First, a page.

- Agreeing on time and place to talk (in person or by phone) that works for both parents
- Attempting to solve problems when parents are not in the presence of the child(ren)
- Separating parenting discussions from other issues
- Agreeing that either parent can end a conversation if it’s too negative
- Meeting in public places to discuss issues or to exchange their child(ren)
- Establishing pick up/drop off schedules that do not entail seeing each other. Example: one parent drops child(ren) off at school and the other picks the child(ren) up
If parents struggle to communicate in a civil manner, a single form of online communication may be effective to help parents communicate more clearly and frequently.
Be Prepared If Alcohol Use Disorder is Involved
Of the addictive substances in the United States, alcohol is the most commonly used with 17.6 million people, or one in every 12 adults, struggling with alcohol abuse or dependence, according to the National Council on Alcoholism and Drug Dependence. Frequently an issue in divorce matters, alcohol abuse merits added specifications in parenting plans.
The Courts generally acknowledge that children benefit from consistent time with both of their parents, as long as it is in the best interest of the child. Parenting plans should be drafted with the goal of allowing the parent experiencing Alcohol Use Disorder to have the opportunity to maintain or build a meaningful relationship with the child(ren), without compromising the child(ren)’s health and safety. This can be achieved by:
- Hiring a professional parenting coordinator, who facilitates parenting time
- Parenting coordinators work with parents to establish consistent rules and routines for the families during and after divorce and can act as a neutral third party who can give an unbiased assessment of the situation in regard to child safety. An agreement may also be included in the plan to allow the parenting coordinator to change visitation agreements to avoid unsafe circumstances.
- Seeking counseling services and a treatment program for the parent abusing alcohol
- Professionals can complete an independent assessment of the parent’s alcohol use and determine a treatment plan for the parent. Parenting plans may be negotiated to require the parent to adhere to the treatment plan in order to maintain visitation with the child(ren).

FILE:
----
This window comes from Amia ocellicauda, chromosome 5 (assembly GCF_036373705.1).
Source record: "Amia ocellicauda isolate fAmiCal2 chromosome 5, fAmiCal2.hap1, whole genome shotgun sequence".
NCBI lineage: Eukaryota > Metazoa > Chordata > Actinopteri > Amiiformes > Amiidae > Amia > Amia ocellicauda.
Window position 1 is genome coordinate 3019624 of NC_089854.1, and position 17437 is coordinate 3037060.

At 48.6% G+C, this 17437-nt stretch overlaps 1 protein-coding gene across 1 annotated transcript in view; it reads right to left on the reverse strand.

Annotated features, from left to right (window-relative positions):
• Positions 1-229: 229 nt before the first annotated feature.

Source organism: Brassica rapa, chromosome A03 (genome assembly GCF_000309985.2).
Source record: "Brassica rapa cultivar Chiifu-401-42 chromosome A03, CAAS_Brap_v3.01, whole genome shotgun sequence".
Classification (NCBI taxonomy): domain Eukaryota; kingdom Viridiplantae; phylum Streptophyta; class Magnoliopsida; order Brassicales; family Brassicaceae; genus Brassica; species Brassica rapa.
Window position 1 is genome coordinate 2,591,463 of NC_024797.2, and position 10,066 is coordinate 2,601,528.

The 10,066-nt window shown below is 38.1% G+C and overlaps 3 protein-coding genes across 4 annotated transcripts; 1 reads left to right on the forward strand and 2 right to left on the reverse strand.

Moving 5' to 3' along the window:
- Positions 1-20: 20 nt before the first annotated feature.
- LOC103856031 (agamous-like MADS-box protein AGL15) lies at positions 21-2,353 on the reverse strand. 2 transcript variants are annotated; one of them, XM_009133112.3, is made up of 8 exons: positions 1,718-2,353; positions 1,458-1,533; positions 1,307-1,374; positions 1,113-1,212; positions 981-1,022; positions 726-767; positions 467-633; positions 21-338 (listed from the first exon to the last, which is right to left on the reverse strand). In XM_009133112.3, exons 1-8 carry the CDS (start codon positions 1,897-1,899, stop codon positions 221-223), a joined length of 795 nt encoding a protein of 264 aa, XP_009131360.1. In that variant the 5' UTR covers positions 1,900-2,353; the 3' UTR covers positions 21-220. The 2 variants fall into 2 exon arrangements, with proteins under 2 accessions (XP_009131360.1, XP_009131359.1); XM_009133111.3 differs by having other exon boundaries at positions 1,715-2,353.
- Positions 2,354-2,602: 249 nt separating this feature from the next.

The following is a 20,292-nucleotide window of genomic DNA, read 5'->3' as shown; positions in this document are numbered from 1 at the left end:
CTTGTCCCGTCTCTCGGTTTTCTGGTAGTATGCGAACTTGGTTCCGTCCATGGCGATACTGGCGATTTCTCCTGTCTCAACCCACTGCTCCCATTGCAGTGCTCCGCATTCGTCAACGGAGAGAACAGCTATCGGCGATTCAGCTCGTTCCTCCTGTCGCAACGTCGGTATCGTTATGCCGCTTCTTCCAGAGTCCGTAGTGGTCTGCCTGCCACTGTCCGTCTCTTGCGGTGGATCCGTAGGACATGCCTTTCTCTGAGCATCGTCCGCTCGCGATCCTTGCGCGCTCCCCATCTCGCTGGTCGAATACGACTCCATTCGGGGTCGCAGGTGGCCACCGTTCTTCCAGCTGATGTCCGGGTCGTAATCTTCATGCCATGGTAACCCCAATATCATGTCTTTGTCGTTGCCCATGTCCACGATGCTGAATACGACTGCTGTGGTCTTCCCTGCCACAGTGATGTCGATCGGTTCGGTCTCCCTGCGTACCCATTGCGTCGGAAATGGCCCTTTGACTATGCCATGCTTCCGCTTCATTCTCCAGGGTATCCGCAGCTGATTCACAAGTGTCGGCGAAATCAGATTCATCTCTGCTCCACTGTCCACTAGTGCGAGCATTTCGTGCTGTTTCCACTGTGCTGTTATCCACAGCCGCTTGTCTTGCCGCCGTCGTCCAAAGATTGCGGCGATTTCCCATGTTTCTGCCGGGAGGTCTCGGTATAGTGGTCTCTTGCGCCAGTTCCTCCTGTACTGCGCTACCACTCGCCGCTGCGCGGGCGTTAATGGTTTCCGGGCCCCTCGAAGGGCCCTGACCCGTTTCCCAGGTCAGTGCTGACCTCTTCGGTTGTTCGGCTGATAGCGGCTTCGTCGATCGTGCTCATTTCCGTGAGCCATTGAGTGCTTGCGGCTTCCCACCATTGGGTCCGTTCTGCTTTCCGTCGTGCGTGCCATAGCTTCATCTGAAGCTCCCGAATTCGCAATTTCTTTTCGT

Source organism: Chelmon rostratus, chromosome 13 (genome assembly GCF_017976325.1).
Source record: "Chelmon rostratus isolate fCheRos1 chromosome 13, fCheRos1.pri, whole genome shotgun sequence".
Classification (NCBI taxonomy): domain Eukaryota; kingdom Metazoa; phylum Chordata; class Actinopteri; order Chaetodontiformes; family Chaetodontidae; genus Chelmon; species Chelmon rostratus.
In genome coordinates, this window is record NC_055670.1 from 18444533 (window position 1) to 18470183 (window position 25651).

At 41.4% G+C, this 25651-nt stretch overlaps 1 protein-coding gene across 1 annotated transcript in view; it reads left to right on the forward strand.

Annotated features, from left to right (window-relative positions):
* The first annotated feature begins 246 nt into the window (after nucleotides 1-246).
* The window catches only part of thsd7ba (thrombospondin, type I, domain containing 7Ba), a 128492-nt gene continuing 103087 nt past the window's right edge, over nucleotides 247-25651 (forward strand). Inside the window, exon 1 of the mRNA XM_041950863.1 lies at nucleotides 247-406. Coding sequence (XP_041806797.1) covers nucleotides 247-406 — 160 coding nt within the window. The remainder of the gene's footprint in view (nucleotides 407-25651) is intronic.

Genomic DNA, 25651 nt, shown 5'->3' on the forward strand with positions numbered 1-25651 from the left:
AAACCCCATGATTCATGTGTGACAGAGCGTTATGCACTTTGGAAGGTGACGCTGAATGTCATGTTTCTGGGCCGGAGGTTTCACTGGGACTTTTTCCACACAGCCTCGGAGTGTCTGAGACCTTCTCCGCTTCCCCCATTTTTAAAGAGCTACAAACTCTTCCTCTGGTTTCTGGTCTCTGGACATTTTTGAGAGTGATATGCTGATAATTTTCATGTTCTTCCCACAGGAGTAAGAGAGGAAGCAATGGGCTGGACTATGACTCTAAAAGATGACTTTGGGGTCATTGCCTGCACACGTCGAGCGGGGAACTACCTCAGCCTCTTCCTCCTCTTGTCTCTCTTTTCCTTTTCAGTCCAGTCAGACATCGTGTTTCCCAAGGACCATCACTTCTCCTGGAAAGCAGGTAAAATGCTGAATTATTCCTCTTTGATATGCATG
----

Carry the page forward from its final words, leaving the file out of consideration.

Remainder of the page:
- Adding a provision plan that allows for alcohol monitoring
- A remote alcohol testing device, like Soberlink, provides accountability for the parent experiencing Alcohol Use Disorder. Soberlink offers two different testing programs designed to fit each unique situation. The first program, Level 1 – Parenting Time only, allows the monitored parent to prove that there is no drinking involved while the parent is spending time with the child(ren). The other program, Level 2 – Daily Testing, is for more high-risk situations, allowing the monitored parent to test 7 days a week with a set schedule that is managed by the Soberlink system. Depending on the unique family situation, Soberlink’s Level 1 or Level 2 program can be arranged for the parent to take a test multiple times a day to create a documented record of sobriety, which is sent to concerned parties, promoting child safety.
Establishing an organized parenting plan is an important part of the divorce process. Parents who cannot agree on a parenting plan amongst themselves risk having a judge make the demands based on the best interests of the child(ren) without knowing each family’s situation, child(ren) and parents.
About the Author
Soberlink supports accountability for sobriety through a comprehensive alcohol monitoring system. Combining a breathalyzer with wireless connectivity, the portable design and technology includes facial recognition, tamper detection and real-time reporting. Soberlink proves sobriety with reliability to foster trust and peace of mind.